Optometrists and ophthalmologists, unable to negotiate a compromise, will leave it to legislators to decide whether optometrists should be allowed to prescribe certain drugs.
This summer, optometrists and ophthalmologists tried to negotiate an expansion of the Optometry Practice Act with the state's licensing division. However, the drug prescription hurdle proved too much and talks broke down.Since then, optometrists have drafted a bill to be introduced in the upcoming legislative session.
Optometrists have been seeking expanded powers of practice since 1985, according to Dr. Jeff Keller, co-chairman of the Utah Optometric Association's legislative committee. But Utah physicians have opposed such an expansion.
Keller says money is the reason.
"We look at this as a turf battle," he said.
Ophthalmologists argue that optometrists lack supervised training in the use of drugs and that there's no compelling reason to give them the right to dispense medicine.
Keller counters that optometrists get as much training as dentists, podiatrists and physician assistants, who, to some extent, are all legally allowed to prescribe drugs.
Optometrists get four years of training on the eye, including some clinical experience with patients suffering from a variety of eye diseases, he added.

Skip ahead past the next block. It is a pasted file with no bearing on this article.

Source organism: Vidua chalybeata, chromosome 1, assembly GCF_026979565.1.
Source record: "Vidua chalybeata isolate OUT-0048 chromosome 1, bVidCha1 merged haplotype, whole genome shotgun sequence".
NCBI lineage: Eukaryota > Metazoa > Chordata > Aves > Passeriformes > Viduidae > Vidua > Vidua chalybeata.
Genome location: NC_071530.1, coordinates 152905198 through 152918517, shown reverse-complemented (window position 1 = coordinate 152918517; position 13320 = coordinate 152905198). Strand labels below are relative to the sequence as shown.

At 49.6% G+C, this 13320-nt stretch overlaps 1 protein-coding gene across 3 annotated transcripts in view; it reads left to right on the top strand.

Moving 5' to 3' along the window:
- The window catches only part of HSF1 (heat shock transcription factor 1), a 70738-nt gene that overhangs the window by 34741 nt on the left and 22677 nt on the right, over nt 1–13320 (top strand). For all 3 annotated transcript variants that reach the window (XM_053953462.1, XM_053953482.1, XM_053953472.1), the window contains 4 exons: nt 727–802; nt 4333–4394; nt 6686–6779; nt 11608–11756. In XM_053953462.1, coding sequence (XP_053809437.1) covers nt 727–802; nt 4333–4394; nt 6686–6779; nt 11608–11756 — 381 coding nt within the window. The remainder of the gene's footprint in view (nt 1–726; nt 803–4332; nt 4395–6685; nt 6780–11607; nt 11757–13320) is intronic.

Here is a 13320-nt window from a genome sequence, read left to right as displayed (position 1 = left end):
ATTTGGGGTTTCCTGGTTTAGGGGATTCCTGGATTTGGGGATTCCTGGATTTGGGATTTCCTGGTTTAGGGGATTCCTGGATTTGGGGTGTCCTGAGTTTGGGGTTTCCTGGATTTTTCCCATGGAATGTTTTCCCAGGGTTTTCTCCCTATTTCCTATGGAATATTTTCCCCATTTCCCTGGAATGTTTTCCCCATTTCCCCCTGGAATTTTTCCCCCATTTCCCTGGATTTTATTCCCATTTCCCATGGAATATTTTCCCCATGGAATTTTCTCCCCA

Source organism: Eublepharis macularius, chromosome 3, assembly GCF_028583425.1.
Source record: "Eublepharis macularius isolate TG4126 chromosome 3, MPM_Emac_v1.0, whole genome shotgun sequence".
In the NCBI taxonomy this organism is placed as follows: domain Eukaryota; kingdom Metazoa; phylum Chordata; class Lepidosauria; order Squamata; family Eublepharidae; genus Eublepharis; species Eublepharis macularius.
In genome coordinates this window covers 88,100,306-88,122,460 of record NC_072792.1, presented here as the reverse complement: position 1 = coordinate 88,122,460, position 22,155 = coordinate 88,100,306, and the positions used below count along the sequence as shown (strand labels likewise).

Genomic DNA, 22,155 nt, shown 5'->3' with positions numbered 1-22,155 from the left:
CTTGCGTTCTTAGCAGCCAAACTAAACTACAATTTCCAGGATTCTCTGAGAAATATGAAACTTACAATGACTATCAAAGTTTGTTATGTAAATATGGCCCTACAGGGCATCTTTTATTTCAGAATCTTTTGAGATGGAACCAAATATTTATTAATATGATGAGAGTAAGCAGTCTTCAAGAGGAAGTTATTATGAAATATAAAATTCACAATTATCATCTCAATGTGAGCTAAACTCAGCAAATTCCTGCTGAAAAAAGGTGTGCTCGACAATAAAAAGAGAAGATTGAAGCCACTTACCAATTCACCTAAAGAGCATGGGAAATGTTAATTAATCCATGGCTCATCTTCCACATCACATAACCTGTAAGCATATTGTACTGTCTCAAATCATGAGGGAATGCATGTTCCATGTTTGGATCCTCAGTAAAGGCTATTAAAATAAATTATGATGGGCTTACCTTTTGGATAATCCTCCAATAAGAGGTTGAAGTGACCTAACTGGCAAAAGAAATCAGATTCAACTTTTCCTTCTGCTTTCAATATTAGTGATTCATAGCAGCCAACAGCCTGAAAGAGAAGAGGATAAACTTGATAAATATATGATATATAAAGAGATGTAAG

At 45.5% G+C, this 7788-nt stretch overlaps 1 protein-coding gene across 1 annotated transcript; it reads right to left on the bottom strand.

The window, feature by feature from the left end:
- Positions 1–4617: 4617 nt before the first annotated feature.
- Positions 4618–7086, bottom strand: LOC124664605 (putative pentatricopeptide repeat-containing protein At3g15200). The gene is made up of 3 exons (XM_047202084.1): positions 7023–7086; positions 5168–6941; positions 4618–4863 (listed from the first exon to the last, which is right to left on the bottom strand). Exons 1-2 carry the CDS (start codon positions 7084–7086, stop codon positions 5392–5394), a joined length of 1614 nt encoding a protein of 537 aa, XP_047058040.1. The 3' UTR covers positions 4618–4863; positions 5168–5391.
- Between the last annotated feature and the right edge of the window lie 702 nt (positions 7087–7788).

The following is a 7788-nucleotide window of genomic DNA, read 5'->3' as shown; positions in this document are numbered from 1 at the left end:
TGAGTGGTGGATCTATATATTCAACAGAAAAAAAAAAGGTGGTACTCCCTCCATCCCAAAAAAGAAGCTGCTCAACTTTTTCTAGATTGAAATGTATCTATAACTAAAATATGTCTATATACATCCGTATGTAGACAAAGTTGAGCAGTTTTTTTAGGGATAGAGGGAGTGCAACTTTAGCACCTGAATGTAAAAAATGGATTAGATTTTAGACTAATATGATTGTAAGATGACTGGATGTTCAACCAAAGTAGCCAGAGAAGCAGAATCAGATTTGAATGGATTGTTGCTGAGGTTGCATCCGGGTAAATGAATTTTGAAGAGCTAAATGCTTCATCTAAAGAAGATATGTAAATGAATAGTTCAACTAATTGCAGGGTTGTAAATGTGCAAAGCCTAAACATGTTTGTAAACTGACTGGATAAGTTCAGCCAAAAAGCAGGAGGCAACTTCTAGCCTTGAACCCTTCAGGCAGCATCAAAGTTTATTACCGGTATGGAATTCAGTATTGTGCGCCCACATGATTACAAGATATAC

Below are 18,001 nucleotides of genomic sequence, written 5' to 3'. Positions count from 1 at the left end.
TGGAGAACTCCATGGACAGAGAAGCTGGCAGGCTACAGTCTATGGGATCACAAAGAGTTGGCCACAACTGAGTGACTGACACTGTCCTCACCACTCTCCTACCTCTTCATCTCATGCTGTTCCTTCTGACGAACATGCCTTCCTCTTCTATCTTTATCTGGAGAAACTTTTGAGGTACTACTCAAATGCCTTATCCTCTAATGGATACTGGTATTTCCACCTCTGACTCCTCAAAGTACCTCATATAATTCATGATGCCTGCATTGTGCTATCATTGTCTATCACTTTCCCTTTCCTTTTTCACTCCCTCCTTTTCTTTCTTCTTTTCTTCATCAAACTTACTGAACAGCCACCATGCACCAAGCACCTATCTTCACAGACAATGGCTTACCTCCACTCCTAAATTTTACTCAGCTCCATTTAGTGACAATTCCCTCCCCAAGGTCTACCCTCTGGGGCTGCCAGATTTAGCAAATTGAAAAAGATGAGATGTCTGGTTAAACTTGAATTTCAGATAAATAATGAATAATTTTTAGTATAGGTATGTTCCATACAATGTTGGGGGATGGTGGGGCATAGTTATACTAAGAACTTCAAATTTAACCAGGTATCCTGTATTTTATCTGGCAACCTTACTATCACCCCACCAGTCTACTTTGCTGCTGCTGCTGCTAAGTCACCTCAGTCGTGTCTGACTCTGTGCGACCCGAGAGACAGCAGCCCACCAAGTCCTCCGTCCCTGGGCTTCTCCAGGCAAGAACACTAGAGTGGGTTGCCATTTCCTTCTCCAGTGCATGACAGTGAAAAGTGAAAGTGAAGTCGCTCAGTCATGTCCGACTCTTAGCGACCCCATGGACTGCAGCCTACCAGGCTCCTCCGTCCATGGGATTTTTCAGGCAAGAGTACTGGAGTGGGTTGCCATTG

States that have given optometrists the authority to treat minor conditions and prescribe a limited variety of drugs haven't had problems, Keller contends.
The Utah optometrists' proposal would permit them to prescribe anti-bacterial and anti-viral drugs and other drugs in consultation with a physician. They would be allowed to treat some common and relatively uncomplicated conditions, such as conjunctivitis, or pink eye, and minor injuries.
The law would require optometrists to refer to doctors any patients with conditions that didn't respond to treatment.
If the law is adopted, only optometrists with sufficient training would be licensed to dispense drugs.
Keller said giving optometrists expanded powers would allow them to provide better patient care and save money for people who don't live near an ophthalmologist.
But Dr. Robert M. Christensen, president of the Utah Ophthalmological Society, says there's no reason to dissipate good medical care already available in the state.
He calls the proposal "one of the most alarming pieces of legislation" to be drafted this year and likened it to "asking (lawmakers) to approve someone flying an airplane without ever having served as a co-pilot."
Christensen noted that while optometrists have four years of training, they don't get supervised experience prescribing drugs.
"I would be concerned that an individual that has not had supervised training in the use of medications could become licensed to do it only by book learning," he said.